Monday, 10 May 2010

10 things that I like

I’ve been tagged by Hannah to do a post called “10 things that make me happy”. I had to check what it meant to be “tagged” and to “do a post”, but now I know so here you are.

  1. H.
  2. History. I like knowing what happened and why. And what else might have happened and why it didn’t. Although Jonathan says I use history as a weapon.
  3. Letter boxes and much other street furniture. No really. Most people don’t believe that the Letter Box Study Group exists.
  4. Alasdair Gray is one of my favourite authors (but only one of them).
  5. The Fenton, Leeds is often a rather ghastly pub, but I have a deep sentimental attachment to it as it was one of the very first pubs I went to in town, in 1979, and is distinguished by being the place where my daughter learned to crawl. Lots and lots of other things have happened there – space and discretion do not permit.
  6. Russian composers whose names begin with S. Although I don’t claim to know of them all.
  7. My grandson, whose name is an anagram of Linear Love Rod (although he doesn’t know that yet).
  8. Things to do with bikes, especially riding them.
  9. Things I grow in the garden
  10. My bees. I’ve only had them 6 months and I’m not sure I’m very good at them yet, but my, they are fascinating.

The way this works is that if you’re tagged here, you too have to do such a post. Let me know.

Sunday, 7 March 2010


The cats may have figured out that something is going on. Or is about to.

Note the copy of "Fundamentals of Statistical Language Processing" on the table.


It is gratifying that Spring always does arrive eventually. The best evidence is the reawakening of bloggers, I suppose.

I took quite some care over the patches outside the dining room window, and it has repaid. the strawberries are going to be good later in the year, but I do rather like the snowdrops.

But imagine my delight on approaching the hive to see that, there were hods of corpses outside (bad news?). Clearing up, I removed the mouse guard to take the casulaties away from the entrance - an angry horde emerged!

Routinely taking the roof off, for the first time I saw LOADS OF BEES, drinking down the lovely fondant. I understand that's what they are supposed to do at this time of year.

Keep your wings crossed.

Thursday, 12 November 2009

New bike

The new bike has been collected from Mr Edinburgh. I'll get some better pictures in daylight (it's pissing down as I do this).

It has all the properties of a new bike ... everything works alarmingly well and you can go everywhere in top gear. The lights are fab.

Its dimensions are weird - high enough but "tighter" so I am having to adjust. I guess I will.

A bargain, everywhichway. Met Mr Bikology at the North Lane lights who said nice things.

Sunday, 8 November 2009

Walk number 9

Jen and Jessie have called for 99 walks around Leeds and today I provided their 9th. This was very intimidating as they started by telling me about some of the others: Maisie, who took them on an 8 minute hike from her house, up a ginnel, visited the sweetsop, then to the playground. Barefoot (yeah, in October).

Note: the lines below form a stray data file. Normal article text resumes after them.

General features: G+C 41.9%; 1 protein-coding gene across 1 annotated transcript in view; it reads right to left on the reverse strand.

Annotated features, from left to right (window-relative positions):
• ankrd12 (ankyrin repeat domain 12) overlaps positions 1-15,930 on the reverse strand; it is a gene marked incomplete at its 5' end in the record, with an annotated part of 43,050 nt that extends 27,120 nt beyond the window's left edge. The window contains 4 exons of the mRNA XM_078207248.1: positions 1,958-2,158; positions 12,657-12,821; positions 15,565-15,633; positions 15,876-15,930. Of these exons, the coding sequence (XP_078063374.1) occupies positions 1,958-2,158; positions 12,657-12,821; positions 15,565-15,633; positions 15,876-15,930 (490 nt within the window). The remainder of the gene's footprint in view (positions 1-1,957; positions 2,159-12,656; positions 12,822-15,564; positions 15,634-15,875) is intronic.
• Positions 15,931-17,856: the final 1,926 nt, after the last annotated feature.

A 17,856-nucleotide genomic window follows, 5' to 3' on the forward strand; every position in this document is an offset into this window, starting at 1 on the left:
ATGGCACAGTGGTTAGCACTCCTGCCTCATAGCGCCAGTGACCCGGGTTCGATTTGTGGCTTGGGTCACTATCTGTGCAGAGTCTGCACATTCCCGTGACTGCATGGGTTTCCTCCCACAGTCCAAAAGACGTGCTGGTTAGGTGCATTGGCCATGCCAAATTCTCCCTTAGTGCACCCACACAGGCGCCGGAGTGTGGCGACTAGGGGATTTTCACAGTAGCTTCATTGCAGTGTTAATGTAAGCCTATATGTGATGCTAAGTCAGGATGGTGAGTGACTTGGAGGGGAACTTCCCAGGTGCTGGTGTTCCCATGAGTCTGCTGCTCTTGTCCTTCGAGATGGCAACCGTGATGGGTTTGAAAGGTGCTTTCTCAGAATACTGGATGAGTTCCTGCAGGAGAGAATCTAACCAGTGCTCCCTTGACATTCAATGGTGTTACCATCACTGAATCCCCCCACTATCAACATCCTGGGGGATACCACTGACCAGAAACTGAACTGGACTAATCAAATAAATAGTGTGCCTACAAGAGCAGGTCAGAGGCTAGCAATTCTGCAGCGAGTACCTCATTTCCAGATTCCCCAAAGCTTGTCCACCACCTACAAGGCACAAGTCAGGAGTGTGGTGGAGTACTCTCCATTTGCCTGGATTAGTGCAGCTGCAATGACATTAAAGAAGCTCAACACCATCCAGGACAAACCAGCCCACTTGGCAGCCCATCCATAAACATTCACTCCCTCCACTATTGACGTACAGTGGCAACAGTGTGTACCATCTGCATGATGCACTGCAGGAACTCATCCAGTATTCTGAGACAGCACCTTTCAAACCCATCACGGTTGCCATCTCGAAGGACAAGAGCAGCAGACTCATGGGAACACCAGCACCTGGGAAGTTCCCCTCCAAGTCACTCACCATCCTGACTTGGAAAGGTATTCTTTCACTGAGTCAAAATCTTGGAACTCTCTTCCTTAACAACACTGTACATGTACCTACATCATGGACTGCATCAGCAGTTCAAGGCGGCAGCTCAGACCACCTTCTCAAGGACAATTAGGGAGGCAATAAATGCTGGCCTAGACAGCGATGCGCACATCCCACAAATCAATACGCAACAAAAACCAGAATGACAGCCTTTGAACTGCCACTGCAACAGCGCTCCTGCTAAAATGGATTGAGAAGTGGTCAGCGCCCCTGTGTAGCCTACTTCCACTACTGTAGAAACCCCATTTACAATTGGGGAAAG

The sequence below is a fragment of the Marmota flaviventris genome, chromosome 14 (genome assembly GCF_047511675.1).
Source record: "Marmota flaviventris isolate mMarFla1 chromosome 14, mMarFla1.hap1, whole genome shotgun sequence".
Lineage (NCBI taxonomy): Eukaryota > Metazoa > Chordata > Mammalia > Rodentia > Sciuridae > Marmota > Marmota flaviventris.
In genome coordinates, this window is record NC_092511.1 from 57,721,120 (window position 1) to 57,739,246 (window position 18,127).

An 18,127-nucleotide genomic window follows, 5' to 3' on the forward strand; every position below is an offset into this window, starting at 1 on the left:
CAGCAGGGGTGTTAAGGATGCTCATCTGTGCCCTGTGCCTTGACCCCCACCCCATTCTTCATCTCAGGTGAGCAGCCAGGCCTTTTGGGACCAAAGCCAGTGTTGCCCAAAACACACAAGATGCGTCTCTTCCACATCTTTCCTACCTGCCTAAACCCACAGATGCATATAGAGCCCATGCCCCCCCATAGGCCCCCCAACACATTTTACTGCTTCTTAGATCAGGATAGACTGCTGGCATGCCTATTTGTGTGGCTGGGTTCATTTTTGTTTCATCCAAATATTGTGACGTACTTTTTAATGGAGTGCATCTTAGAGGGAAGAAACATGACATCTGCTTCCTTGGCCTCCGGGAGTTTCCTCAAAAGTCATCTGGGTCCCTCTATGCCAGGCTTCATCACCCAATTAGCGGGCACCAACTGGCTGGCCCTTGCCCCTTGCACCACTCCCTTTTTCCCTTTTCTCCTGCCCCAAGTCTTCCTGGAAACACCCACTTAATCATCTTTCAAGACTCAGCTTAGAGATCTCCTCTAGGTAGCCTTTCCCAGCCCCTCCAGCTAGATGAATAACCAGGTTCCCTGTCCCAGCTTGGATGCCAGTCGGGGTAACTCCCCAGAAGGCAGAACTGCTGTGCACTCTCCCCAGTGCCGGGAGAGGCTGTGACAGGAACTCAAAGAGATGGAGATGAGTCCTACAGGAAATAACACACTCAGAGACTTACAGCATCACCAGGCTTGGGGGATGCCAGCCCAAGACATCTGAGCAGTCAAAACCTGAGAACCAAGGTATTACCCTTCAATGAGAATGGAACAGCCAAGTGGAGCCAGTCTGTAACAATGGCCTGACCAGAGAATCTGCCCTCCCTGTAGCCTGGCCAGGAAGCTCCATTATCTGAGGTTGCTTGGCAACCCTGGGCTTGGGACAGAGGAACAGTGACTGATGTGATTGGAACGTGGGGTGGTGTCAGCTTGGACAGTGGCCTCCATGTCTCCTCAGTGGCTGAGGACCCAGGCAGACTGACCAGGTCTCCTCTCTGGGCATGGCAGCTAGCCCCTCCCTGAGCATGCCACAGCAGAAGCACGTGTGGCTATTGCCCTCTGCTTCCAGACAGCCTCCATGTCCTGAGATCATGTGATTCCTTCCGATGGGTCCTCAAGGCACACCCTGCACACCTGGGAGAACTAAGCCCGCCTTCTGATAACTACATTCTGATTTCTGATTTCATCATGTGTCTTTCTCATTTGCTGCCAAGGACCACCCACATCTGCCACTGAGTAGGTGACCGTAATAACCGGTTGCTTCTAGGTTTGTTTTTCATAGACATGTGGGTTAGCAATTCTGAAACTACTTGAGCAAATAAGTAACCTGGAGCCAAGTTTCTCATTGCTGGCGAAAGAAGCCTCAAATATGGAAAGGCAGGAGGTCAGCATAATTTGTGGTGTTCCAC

It was billed as "the Riots Walk" which it was, sort of, but it was really a shameless opportunity to show them bits of Leeds that I like. Either they liked it or were very polite.

The Bourse is one of my very favourite urban views. Well done archtitect. Shortly after this, we saw a really very rare pillar box on King Street - I won't publish a picture so that later visitors can have the excitement of seeing it for the first time.

The John Poulson section of the tour was in an exceptionally lucky state.

The International Pool is now simply the canopy roof: below it a number of JCBs are playing some sort of game. There is a window aperture through which mortals [us] are allowed to watch.

J and J especially liked the spooky tunnel, I think. But who wouldn't, eh? 2 marks available to anyone who knows where the bottom picture is actually taken.

We culminated in the unfashionable part of Holbeck:
This is Low Hall Mill (see the carved name at the head of the arch) and it says rather more to me about Holbeck than the chintzy part just down the road.

Perhaps the most useful thing I did was to introduce them to The Grove, which technically was after the end of the walk. Derek was playing his fiddle, but they didn't meet him.

Jessie (or was it Jen?)
Jen (or Jessie ... ) - it wasn't meant to be this unflattering.

Saturday, 7 November 2009


Coffee is the #1 product in Ethiopia. I know these beans are FairTrde as the farmer pushed them up my nose when the car stopped in his village. The bag cost Birr20 - a quid - and would have cost 60 in Addis.

Note that the beans are - err - unprocessed.

Here you winess me roasting the beans according to careful instructions given in Ethiopia. I know I did it right as I asked 3 people and they told me 3 different things.

In the background, you see Normandy Pork in preparation.
And then you grind 'em up.

Suffice to say this did not work AT ALL - there was a subsequent messy phase with a pestle & mortar that you can imagine.
Et voila.

This fairly transparently (pun) didn't work, but it does provide a benchmark of sorts. If I ever get a cup of something remotely like coffee, I'll certianly let you know.

Sunday, 1 November 2009


Here are some words I wrote down. There is a story attached to each

  1. Friends hold hands
  2. Beasts of burden
  3. Shanty satellites
  4. Churches and mosques
  5. Showshops
  6. Tyres
  7. Oranges and chocolate
  8. Cobbles (D)
  9. Hayricks and mobile phone masts
  10. Bilharzia
  11. Camels
  12. Customs
  13. Dashen beer
  14. Shoulder shake
  15. BPR
  16. Flowers on the table
  17. Student Services donkey
  18. Casettes
  19. Bajaj
  20. Power cuts
  21. Grads teaching
  22. Coffee/tea/water